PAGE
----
The Best Time of Day to Work Out Might Surprise You

by Jodi Helmer
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The Best Time of Day to Work Out Might Surprise You

You squeeze in a workout whenever your schedule allows, racing to a morning spin classpower walking at lunch or hopping on the treadmill after the sun goes down. While there is never a wrong time to exercise, there might be advantages to working out at certain times of the day.

In a new study published in the journal Cell Metabolism, co-author Paolo Sassone-Corsi, PhD, professor and director of the Center for Epigenetics and Metabolism at the University of California at Irvine, put mice on a treadmill and monitored changes in their muscle tissues. Morning workouts, he found, had the most significant impact on glucose breakdown and fat burning.

Sassone-Corsi believes a protein, HIF1-alpha, which influences circadian rhythms, also influences how your body responds to exercise at certain times of the day. He compares the different responses to exercise with the different responses to food.

“We know that eating the exact same food at midday and midnight has different impacts on your body,” he says. “Exercise is the same.”


Other studies have reported similar benefits to morning workouts: A new study published in the International Journal of Obesity found those who exercised in the morning lost more weight than those who waited until after 3 p.m. to break a sweat.

Anthony Hackney, PhD, a professor of exercise physiology at the University of North Carolina at Chapel Hill, believes hormones might influence how your body responds to exercise at certain times of the day: Levels of cortisol, the stress hormone, are higher in the morning and cortisol helps burn fat. In the evening, your cortisol levels drop, shifting your body into carbohydrate-burning mode.

“At the elite level, these small differences have the potential to have a big impact on performance and could mean the difference between winning a medal [or not],” Hackney says.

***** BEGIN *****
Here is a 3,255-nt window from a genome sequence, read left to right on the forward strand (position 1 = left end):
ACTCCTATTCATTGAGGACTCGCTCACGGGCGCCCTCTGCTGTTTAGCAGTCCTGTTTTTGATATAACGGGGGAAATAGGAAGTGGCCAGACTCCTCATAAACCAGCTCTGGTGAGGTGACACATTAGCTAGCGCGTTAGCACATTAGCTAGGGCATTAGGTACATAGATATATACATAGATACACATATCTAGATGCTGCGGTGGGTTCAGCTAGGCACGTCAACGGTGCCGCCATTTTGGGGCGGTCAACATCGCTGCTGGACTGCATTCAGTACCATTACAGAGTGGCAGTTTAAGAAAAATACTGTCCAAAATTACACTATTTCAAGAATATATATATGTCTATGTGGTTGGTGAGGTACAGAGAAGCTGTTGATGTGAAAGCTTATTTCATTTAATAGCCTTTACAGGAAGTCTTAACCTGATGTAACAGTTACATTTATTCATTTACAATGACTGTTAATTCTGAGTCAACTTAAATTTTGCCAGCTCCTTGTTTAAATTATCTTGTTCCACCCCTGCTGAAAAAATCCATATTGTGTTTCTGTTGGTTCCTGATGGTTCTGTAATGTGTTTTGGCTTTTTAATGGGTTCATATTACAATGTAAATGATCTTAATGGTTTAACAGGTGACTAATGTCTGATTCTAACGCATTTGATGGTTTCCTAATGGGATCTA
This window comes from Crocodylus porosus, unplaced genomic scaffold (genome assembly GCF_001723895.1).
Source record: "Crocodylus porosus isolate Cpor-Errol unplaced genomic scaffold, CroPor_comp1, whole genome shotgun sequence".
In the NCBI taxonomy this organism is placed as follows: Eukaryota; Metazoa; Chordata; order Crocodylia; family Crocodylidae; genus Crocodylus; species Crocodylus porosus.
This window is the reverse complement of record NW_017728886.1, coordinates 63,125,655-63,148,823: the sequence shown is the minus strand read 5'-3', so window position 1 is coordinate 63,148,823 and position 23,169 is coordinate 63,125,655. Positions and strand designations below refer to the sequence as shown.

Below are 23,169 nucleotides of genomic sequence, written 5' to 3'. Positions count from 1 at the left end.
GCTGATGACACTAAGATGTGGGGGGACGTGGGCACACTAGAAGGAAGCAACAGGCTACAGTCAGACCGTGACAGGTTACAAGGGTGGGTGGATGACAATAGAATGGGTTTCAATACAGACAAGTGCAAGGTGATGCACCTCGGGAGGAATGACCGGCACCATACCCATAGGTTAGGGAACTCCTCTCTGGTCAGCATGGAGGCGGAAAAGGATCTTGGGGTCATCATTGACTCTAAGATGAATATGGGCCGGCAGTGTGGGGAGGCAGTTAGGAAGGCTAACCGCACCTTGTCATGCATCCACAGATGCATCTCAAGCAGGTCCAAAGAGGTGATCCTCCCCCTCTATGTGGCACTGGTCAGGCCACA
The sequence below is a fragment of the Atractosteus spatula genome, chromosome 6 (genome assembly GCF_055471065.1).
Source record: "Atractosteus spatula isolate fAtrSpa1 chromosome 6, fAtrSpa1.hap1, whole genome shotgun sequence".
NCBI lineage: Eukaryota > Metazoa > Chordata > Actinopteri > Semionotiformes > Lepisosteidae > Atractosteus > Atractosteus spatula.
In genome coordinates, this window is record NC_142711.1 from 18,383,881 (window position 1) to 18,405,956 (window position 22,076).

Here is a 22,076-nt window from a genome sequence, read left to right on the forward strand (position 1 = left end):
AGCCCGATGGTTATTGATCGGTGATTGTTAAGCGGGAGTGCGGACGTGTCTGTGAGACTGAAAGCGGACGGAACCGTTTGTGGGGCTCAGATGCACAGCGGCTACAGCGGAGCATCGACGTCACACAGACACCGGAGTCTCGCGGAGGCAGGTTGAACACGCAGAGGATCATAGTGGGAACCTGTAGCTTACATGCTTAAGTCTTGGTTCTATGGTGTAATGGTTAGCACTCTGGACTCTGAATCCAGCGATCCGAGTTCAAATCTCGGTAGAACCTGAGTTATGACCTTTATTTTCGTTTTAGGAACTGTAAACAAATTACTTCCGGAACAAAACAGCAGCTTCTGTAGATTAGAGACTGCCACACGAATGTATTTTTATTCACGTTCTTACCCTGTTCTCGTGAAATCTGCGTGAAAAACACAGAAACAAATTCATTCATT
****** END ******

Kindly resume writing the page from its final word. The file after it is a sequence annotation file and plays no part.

While average exercisers could benefit from working out in the morning, evening workouts might be better for elite athletes (or those aiming for a new PR).

A separate study, published in the same issue of Cell Metabolism, found mice that ran on treadmills in the evening used less oxygen, making their workouts more efficient. The result: You might be able to work out longer and at a higher intensity later in the day.

Shifting to a nighttime workout might also help reduce ghrelin, the hormone that controls appetite. As long as you’re not doing a hardcore workout in the hour before bed, Swedish researchers found evening workouts had no impact on sleep.


If losing weight is your goal, scheduling your workouts in the morning or evening might not be as important as exercising around the same time each day, according to a 2019 study. Those who lost at least 30 pounds were more apt to maintain their weight loss if they maintained a consistent workout schedule, regardless of the time of day.


Hackney believes it’s interesting to research how small, subtle changes can influence how your body responds to exercise but cautions against getting too caught up in the science. Instead, he suggests exercising at the time of day that feels best for you.

“If you’re forcing yourself to ignore your internal clock, you might not be exercising at the right intensity or you might get bored and [cut your workout short],” he says. “There might be some physiological factors that make exercising at some times of day better than others, it’s more important to get out there and just do it than to obsess over scheduling a workout at the ‘right’ time of day.”

About the Author

Jodi Helmer

Jodi Helmer writes about health and wellness for publications like WebMD, AARP, Shape, Woman’s Day, Arthritis Today and Costco Connection among others. She often comes up with the best story ideas while hiking with her rescue dogs. You can read Jodi’s work or follow her on Twitter @helmerjodi.


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